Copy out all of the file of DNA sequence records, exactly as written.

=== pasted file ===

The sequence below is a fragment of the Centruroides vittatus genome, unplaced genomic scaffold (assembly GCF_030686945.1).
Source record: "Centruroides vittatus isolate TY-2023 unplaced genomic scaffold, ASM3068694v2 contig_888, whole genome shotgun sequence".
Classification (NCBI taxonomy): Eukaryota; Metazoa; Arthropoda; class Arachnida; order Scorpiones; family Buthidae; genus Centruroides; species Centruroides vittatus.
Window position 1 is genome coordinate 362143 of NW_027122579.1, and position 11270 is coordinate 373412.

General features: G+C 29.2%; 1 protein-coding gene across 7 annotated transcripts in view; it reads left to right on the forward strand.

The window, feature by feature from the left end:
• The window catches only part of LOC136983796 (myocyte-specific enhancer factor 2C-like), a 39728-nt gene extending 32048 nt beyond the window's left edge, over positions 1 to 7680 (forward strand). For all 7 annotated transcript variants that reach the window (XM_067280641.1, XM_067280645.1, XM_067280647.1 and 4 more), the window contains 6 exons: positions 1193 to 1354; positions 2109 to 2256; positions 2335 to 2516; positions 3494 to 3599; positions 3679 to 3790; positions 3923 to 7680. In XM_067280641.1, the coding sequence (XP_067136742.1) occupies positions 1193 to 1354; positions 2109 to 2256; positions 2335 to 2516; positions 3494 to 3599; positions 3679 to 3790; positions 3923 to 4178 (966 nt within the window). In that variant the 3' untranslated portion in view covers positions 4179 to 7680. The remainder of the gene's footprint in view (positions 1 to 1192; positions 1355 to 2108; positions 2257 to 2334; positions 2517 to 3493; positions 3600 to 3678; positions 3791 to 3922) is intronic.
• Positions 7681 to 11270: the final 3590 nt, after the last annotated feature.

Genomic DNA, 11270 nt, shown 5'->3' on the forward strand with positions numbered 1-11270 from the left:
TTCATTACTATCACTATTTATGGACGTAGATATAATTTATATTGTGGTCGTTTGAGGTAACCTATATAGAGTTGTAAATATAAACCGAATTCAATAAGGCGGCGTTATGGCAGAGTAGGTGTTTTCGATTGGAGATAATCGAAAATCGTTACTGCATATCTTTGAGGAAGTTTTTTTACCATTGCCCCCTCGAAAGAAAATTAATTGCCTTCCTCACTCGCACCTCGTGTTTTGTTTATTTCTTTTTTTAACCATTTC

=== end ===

The sequence below is a fragment of the Centruroides vittatus genome, unplaced genomic scaffold (assembly GCF_030686945.1).
Source record: "Centruroides vittatus isolate TY-2023 unplaced genomic scaffold, ASM3068694v2 contig_888, whole genome shotgun sequence".
Classification (NCBI taxonomy): Eukaryota; Metazoa; Arthropoda; class Arachnida; order Scorpiones; family Buthidae; genus Centruroides; species Centruroides vittatus.
Window position 1 is genome coordinate 362143 of NW_027122579.1, and position 11270 is coordinate 373412.

General features: G+C 29.2%; 1 protein-coding gene across 7 annotated transcripts in view; it reads left to right on the forward strand.

The window, feature by feature from the left end:
• The window catches only part of LOC136983796 (myocyte-specific enhancer factor 2C-like), a 39728-nt gene extending 32048 nt beyond the window's left edge, over positions 1 to 7680 (forward strand). For all 7 annotated transcript variants that reach the window (XM_067280641.1, XM_067280645.1, XM_067280647.1 and 4 more), the window contains 6 exons: positions 1193 to 1354; positions 2109 to 2256; positions 2335 to 2516; positions 3494 to 3599; positions 3679 to 3790; positions 3923 to 7680. In XM_067280641.1, the coding sequence (XP_067136742.1) occupies positions 1193 to 1354; positions 2109 to 2256; positions 2335 to 2516; positions 3494 to 3599; positions 3679 to 3790; positions 3923 to 4178 (966 nt within the window). In that variant the 3' untranslated portion in view covers positions 4179 to 7680. The remainder of the gene's footprint in view (positions 1 to 1192; positions 1355 to 2108; positions 2257 to 2334; positions 2517 to 3493; positions 3600 to 3678; positions 3791 to 3922) is intronic.
• Positions 7681 to 11270: the final 3590 nt, after the last annotated feature.

Genomic DNA, 11270 nt, shown 5'->3' on the forward strand with positions numbered 1-11270 from the left:
TTCATTACTATCACTATTTATGGACGTAGATATAATTTATATTGTGGTCGTTTGAGGTAACCTATATAGAGTTGTAAATATAAACCGAATTCAATAAGGCGGCGTTATGGCAGAGTAGGTGTTTTCGATTGGAGATAATCGAAAATCGTTACTGCATATCTTTGAGGAAGTTTTTTTACCATTGCCCCCTCGAAAGAAAATTAATTGCCTTCCTCACTCGCACCTCGTGTTTTGTTTATTTCTTTTTTTAACCATTTC